We stayed in the Sheraton by the convention center, a huge hotel (770 rooms) that ranks as one of the nicest hotels I've stayed in (although it's trumped by the historic Palmer House in Chicago and the Bonaventure in Los Angeles). Maybe I'm just saying that because the bar on the 2nd floor let me wander back up to my room on the 16th floor carrying my pint of beer.
On Saturday morning, there was a graduation ceremony for Lawson State Community College at the convention center across the street. We watched from above as the graduates, many of them well into adulthood, some alone, some accompanied by family, entered the convention center.
Not too many months ago I finished up with the classes I had been taking. It was a lot of effort just to make it through one 3-credit hour class per semester, and near insanity to take two, while working full-time. And I don't even have any children to vie for my time and attention. I can barely conceive of completing a 2-or-4-year degree while working and taking care of a family. The graduates that morning had much to be proud of: their accomplishments arguably outshine those of the 22-year-olds who, like myself 13 years ago, pursued the path of least resistance to its logical conclusion.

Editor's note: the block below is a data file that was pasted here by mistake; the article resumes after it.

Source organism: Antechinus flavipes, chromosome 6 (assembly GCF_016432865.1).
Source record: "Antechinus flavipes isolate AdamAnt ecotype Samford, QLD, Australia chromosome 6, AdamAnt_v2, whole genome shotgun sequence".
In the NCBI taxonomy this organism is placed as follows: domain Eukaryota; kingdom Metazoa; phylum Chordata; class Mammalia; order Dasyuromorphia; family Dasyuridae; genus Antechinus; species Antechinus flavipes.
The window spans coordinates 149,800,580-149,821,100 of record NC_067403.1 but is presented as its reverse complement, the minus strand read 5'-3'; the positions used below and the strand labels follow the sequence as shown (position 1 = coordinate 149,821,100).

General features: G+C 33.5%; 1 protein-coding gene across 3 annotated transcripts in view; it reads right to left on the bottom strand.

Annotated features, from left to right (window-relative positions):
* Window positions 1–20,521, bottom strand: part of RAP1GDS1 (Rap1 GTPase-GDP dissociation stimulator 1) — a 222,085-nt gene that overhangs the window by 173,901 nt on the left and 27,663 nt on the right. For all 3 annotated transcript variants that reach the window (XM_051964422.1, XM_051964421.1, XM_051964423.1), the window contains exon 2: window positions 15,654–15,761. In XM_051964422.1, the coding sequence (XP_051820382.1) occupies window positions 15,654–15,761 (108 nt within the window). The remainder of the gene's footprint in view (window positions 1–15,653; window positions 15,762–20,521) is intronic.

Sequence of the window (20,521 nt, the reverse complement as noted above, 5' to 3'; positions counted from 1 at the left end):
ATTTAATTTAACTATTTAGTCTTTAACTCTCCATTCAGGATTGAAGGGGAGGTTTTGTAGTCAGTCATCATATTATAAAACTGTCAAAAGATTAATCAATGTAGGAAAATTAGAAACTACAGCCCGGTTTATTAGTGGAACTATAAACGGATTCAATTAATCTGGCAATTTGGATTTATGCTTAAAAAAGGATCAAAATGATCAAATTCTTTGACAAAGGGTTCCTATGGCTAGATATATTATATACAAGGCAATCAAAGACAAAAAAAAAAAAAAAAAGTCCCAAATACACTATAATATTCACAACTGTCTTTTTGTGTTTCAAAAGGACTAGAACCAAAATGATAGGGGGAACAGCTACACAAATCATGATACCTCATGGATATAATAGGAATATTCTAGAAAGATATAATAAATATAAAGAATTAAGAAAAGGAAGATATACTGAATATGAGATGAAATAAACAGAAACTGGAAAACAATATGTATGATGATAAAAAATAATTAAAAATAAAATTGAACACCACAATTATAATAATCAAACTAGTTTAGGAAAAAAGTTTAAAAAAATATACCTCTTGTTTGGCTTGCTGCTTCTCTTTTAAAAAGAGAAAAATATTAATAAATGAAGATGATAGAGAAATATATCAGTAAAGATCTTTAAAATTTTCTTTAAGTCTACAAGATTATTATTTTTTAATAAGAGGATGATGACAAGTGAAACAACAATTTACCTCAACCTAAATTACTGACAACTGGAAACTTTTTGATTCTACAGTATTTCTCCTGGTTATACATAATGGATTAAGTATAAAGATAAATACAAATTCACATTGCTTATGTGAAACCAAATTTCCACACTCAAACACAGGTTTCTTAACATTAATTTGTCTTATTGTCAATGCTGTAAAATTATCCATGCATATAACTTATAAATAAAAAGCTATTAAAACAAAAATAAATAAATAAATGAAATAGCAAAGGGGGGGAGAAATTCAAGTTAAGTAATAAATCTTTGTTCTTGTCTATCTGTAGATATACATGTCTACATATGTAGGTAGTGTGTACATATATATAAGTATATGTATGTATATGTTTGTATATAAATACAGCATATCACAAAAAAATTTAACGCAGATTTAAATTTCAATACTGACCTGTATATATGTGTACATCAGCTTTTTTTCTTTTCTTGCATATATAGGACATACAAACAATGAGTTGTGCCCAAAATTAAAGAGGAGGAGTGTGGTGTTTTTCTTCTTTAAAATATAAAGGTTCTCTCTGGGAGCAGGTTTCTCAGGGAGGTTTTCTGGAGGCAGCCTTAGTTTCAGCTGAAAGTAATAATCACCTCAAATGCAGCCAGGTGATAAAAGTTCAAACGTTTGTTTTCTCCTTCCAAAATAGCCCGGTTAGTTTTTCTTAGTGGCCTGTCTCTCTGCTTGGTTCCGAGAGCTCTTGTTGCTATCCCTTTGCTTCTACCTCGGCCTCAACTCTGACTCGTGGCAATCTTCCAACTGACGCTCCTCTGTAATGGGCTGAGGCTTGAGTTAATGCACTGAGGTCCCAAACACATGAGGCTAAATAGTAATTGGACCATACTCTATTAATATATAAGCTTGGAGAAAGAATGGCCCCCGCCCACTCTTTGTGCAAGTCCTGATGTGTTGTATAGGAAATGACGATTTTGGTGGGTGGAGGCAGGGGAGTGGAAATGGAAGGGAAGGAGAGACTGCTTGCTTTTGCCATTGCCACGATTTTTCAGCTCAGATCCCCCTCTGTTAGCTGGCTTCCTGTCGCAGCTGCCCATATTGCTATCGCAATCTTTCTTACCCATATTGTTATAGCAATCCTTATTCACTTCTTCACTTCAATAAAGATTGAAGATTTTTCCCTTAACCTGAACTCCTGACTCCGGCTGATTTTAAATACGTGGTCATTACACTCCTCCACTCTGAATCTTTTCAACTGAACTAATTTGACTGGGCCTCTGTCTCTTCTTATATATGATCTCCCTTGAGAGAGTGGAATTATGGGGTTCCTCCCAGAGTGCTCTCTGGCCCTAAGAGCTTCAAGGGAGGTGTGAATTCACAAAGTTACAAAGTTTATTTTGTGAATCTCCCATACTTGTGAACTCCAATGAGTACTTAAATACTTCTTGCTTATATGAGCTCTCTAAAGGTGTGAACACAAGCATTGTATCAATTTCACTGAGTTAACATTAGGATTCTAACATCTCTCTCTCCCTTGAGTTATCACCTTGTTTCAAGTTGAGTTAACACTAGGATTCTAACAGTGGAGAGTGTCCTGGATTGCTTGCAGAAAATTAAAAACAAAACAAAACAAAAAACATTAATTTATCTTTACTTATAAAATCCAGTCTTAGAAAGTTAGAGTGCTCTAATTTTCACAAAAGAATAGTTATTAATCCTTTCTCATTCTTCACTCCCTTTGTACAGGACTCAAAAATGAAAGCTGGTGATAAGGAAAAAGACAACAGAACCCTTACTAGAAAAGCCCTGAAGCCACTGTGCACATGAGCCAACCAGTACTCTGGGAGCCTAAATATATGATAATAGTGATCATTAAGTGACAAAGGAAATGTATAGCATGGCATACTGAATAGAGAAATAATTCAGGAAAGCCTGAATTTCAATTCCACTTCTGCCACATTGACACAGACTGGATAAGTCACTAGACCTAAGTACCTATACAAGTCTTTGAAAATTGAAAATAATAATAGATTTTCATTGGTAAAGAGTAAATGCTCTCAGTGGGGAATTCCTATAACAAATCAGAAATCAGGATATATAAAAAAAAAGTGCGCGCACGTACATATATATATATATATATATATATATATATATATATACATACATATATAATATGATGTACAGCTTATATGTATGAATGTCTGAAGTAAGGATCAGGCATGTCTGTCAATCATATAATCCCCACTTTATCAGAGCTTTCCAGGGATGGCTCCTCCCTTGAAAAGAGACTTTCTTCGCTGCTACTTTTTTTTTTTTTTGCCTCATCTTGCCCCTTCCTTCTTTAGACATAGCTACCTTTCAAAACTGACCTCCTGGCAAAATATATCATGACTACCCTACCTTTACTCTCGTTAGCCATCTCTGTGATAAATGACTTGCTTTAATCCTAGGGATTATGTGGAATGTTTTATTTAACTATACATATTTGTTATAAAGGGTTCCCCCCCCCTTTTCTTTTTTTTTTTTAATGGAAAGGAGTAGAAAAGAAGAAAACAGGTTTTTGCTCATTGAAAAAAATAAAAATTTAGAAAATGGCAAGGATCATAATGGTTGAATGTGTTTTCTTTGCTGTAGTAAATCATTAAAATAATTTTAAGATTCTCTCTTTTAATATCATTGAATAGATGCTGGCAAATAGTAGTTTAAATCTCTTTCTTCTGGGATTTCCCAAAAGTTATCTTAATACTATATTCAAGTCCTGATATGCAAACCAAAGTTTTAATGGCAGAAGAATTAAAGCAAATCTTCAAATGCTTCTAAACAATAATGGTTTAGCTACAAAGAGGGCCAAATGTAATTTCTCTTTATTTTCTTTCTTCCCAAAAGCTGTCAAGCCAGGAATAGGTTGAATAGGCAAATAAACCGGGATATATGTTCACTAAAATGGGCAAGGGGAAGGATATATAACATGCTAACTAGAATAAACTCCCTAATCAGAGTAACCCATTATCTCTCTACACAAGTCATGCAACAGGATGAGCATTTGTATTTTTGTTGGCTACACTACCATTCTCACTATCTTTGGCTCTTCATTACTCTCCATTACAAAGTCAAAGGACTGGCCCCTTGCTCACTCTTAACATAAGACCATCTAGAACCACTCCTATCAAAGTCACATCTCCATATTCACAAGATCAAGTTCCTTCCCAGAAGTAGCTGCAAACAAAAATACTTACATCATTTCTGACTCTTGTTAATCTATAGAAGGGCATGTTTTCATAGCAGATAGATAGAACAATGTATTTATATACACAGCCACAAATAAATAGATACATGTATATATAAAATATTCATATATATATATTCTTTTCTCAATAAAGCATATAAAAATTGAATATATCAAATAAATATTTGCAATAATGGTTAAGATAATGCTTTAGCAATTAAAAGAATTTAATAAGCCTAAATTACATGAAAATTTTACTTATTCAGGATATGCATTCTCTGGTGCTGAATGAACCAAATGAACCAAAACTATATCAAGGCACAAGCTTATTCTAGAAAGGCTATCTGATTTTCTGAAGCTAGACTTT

On the way down the elevator, we stopped at the 10th floor and a young man hesitantly stepped in. His hair was just shy of shoulder length, in small braids. He was wearing baggy black jeans, a Kelly green polo shirt with horizontal stripes, and a matching Kelly green baseball cap with a pristine brim so flat he probably starched and ironed it minutes before. In short, he was trying very hard to look cool.
He was also carrying two purses and a basket of flowers.
We politely ignored his sheepish glance on the ride down. I do not know if it was his mother, his sister, or his aunt that was graduating, or whose purses he carried, but there he was, at 9:30 A.M., swallowing his pride, to show his family how proud he was of them.
It was a touching sight I will not soon forget.